With a business model based on export trade financing in the developing world, Deutsche Forfait is used to risk. But when a U.S. sanctions-monitoring agency targeted the German firm earlier this year, it looked like the company may have taken one risk too many.
Deutsche Forfait, which has been trading receivables since 2000, stood accused of breaking sanctions against Iran by supporting the business dealings of the National Iranian Oil Company (NIOC), which is thought to have links to the Iranian Revolutionary Guard. As a result, it was added to the U.S. government sanctions list in February. The company said it has been “paralyzed” ever since.
Suddenly the company found its fate in the hands of the U.S. Office of Foreign Asset Control, or OFAC, and that’s not an easy position to be in. The office, which is part of the U.S. Treasury, takes 850 days on average to settle challenges to its listings. That would have been too long: cash reserves were due to run out at the end of the year; a restructuring was already put in jeopardy; and the listing was threatening its bondholders.
Just as suddenly, on Friday, Deutsche Forfait said it was handed a lifeline. OFAC had removed it from the sanctions list. All U.S.-dollar operations that are critical to its business can now be restarted. The company can now begin the long journey back to profitability.
“We are very relieved,” Frank Hock, chief financial officer, said in a statement. “What counts now is making the business’ dealings operational again as quickly as possible.”
“We are very relieved. What counts now is making the business' dealings operational again as quickly as possible.”
Based in Cologne, Deutsche Forfait buys corporate accounts receivables – money owed for goods or services – acquired through export activities. The advantage is that Forfait’s customers gain hard cash and the financier can repackage the debt obligations and sell them on to investors.
The sanctions listing put a major spanner in the works. The company was forced to hold an extraordinary shareholder meeting earlier this week. At that time, the dispute still threatened to drag on for months. The company warned it could “no longer realize new business” and the sale of debt obligations is “no longer possible.”
In its battle to get delisted, Deutsche Forfait, which denied the sanction-breaking allegations, drew on the support of the Germany’s central bank, the Bundesbank, as well as the German foreign ministry. It has also had a U.S. law firm examine in detail its dealings with Iran. The law firm found “no substantial violations of U.S. sanctions laws,” the company said.
The company may still have made some minor infractions. In exchange for getting delisted on Friday, Deutsche Forfait said it had agreed to introduce a “compliance system” to better educate its employees on how not to run foul of U.S. restrictions. The “terms of removal” also required it to give assurances that “to the best of its knowledge” it had not uncovered – and will not uncover – any connections between its operations and those companies that are on the U.S. sanctions list.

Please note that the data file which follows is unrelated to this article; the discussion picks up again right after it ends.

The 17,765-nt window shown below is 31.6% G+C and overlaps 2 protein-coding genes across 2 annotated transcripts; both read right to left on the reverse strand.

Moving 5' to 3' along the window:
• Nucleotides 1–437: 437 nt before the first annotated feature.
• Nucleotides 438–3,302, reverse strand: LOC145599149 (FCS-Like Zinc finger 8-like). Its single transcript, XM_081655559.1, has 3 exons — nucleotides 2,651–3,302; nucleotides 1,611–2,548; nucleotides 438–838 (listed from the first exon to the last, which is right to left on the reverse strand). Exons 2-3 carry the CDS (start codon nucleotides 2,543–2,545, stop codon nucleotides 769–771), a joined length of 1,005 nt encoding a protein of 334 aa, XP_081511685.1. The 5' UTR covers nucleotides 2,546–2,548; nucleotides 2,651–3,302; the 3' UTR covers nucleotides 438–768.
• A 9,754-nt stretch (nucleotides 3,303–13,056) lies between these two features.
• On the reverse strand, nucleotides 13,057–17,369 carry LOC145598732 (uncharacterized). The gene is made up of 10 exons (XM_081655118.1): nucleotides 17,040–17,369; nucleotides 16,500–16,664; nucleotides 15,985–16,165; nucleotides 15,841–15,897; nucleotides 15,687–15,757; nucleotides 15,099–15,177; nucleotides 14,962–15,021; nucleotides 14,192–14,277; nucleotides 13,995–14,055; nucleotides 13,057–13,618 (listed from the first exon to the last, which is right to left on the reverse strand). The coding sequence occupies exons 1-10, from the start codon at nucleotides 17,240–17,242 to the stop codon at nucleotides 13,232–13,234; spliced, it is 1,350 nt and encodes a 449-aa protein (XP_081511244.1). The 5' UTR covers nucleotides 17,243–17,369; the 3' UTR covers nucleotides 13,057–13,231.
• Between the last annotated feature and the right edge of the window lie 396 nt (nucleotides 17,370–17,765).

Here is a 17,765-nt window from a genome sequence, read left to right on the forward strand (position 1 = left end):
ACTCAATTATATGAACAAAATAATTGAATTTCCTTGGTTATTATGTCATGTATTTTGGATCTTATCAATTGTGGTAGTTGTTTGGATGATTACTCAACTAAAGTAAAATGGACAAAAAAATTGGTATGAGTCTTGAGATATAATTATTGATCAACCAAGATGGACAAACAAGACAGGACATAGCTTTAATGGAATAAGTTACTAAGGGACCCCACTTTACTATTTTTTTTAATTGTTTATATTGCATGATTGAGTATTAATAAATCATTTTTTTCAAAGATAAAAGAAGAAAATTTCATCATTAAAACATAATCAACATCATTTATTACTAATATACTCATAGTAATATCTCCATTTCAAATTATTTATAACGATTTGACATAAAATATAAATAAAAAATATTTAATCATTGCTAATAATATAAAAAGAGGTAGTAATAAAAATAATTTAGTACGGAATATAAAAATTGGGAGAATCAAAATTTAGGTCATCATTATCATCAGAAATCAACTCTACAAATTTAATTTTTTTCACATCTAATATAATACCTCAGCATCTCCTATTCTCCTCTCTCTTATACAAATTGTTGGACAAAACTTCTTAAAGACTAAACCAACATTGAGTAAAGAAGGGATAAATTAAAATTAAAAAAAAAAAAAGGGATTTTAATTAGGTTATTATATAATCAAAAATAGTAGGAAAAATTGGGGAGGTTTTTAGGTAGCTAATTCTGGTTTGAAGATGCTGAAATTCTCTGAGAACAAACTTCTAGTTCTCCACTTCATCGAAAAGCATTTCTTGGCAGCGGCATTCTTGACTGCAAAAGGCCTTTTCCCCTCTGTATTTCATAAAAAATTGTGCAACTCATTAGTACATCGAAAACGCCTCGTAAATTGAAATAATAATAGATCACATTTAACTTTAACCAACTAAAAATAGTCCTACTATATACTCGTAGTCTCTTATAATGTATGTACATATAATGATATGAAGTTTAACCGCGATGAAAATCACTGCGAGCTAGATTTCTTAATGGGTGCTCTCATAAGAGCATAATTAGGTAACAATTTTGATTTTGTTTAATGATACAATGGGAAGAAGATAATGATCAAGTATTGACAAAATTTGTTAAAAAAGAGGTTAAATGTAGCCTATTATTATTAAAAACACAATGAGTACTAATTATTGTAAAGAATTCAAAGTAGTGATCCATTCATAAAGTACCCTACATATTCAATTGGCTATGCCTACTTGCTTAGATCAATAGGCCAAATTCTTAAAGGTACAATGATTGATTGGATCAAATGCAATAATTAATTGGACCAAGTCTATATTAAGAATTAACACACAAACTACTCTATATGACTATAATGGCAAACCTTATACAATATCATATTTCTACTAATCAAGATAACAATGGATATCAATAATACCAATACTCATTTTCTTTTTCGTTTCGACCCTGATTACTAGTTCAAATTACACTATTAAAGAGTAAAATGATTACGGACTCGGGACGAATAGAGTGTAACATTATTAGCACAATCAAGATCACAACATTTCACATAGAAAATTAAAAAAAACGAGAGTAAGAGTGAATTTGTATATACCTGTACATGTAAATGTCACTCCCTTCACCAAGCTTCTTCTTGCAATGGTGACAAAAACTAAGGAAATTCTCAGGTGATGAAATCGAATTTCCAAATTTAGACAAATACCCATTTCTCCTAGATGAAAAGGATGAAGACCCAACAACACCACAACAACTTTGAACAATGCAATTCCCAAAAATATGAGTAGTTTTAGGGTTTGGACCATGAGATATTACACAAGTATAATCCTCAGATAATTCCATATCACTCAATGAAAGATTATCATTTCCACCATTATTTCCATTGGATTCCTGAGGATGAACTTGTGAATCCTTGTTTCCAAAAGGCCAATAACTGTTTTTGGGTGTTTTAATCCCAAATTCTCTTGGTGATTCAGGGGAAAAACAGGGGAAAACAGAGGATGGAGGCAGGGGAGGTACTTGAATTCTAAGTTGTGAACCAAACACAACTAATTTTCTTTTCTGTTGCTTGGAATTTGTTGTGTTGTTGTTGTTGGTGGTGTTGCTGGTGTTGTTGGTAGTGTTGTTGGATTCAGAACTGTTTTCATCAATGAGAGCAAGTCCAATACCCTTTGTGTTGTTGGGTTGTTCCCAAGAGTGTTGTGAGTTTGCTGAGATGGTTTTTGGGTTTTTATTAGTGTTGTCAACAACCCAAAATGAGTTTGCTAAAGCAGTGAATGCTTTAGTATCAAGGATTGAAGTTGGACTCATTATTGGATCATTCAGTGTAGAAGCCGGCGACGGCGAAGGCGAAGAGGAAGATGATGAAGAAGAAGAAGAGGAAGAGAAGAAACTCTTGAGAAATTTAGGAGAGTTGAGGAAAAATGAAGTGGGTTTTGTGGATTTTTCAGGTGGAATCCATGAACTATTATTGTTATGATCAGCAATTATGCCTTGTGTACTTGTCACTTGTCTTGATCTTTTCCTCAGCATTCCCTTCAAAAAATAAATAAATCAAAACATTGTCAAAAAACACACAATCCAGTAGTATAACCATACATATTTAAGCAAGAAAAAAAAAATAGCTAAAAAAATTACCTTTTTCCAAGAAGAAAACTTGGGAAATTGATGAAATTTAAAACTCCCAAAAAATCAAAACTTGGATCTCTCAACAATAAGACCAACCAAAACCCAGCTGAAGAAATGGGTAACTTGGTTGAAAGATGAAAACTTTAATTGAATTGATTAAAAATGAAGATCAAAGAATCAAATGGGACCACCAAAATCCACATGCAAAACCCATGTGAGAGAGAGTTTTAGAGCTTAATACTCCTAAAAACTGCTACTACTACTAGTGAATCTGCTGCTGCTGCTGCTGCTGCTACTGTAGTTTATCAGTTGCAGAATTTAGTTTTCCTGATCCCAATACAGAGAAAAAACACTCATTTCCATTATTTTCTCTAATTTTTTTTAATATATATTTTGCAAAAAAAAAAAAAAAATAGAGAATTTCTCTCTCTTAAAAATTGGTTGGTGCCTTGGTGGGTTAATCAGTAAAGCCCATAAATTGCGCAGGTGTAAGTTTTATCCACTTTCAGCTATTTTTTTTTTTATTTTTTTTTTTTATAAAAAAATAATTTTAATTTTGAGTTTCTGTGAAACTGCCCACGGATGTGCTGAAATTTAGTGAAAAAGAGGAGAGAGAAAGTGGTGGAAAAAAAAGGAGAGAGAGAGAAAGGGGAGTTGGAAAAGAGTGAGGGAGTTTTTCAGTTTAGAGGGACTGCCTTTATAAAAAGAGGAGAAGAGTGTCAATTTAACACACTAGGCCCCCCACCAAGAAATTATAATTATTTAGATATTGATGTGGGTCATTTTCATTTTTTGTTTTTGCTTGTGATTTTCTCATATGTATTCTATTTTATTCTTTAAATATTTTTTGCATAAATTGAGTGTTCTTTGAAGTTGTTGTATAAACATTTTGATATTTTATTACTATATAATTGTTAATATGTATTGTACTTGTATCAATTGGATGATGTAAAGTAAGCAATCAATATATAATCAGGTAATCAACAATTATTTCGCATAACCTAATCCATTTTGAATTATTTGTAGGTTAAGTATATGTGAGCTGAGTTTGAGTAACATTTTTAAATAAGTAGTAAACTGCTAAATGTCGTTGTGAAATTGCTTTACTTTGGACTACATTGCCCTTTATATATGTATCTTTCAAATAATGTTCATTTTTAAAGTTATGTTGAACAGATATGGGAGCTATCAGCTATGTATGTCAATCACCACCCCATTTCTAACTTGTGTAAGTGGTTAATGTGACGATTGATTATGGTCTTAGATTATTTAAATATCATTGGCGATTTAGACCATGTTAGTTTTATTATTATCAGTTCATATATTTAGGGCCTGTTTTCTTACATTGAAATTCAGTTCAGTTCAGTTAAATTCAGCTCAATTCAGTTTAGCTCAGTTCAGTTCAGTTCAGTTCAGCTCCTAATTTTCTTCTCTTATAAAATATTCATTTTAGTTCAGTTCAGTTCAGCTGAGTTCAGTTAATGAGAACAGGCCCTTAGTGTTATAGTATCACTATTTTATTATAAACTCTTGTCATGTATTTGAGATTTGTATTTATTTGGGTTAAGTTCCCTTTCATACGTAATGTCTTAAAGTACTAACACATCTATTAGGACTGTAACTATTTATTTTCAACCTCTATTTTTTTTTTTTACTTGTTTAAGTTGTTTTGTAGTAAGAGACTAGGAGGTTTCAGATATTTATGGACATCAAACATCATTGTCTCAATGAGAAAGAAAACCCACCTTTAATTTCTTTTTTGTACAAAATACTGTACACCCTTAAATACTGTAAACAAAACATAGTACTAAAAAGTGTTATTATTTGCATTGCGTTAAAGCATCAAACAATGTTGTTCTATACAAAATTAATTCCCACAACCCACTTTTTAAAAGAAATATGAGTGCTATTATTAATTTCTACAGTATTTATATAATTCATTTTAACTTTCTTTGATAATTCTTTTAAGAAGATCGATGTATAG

A debt restructuring still looks likely. The firm said "comprehensive measures" will still be needed.
The OFAC listing caused losses of €8.4 million ($10.74 million) in the first nine months of the business year, the company has asserted. Lawyers and consultants fees alone have amounted to €1.5 million ($1.92 million). Now its coffers are almost empty. At the end of September, the remaining equity was just €2.2 million ($2.81 million). That was enough to stay afloat until the end of the year.
The business stop has affected not only shareholders but also investors in its so-called Mittelstand bonds. Investors had trusted the company with some €30 million ($38.37 million) just last year – at an interest rate of 7.9 percent.
At this week’s meeting, management had outlined an emergency restructuring concept. It was assumed that “bondholders will also be contributing” to the company’s survival.
A debt restructuring still looks likely. On Friday, the firm said that “comprehensive measures” will still be needed to strengthen its capital base and it would be looking for further debt financing from bondholders. Existing creditors “will have to make a contribution to the successful restructuring” of the company.
The U.S. agency has long been feared by many German companies, and with good reason. Clearstream, the clearing and settlement division of the Deutsche Börse stock exchange, was also accused by OFAC of sanctions violations. It admitted no guilt but paid €152 million ($194.43 million) to the U.S. government in a settlement. It was delisted soon afterwards.
Deutsche Forfait was lucky to escape before it was too late.
Michael Brächer is the financial editor of the investment team at Handelsblatt’s bureau in Frankfurt, and Christopher Cermak is an editor who deals with financial issues for Handelsblatt Global Edition in Berlin. To contact the authors: firstname.lastname@example.org, email@example.com.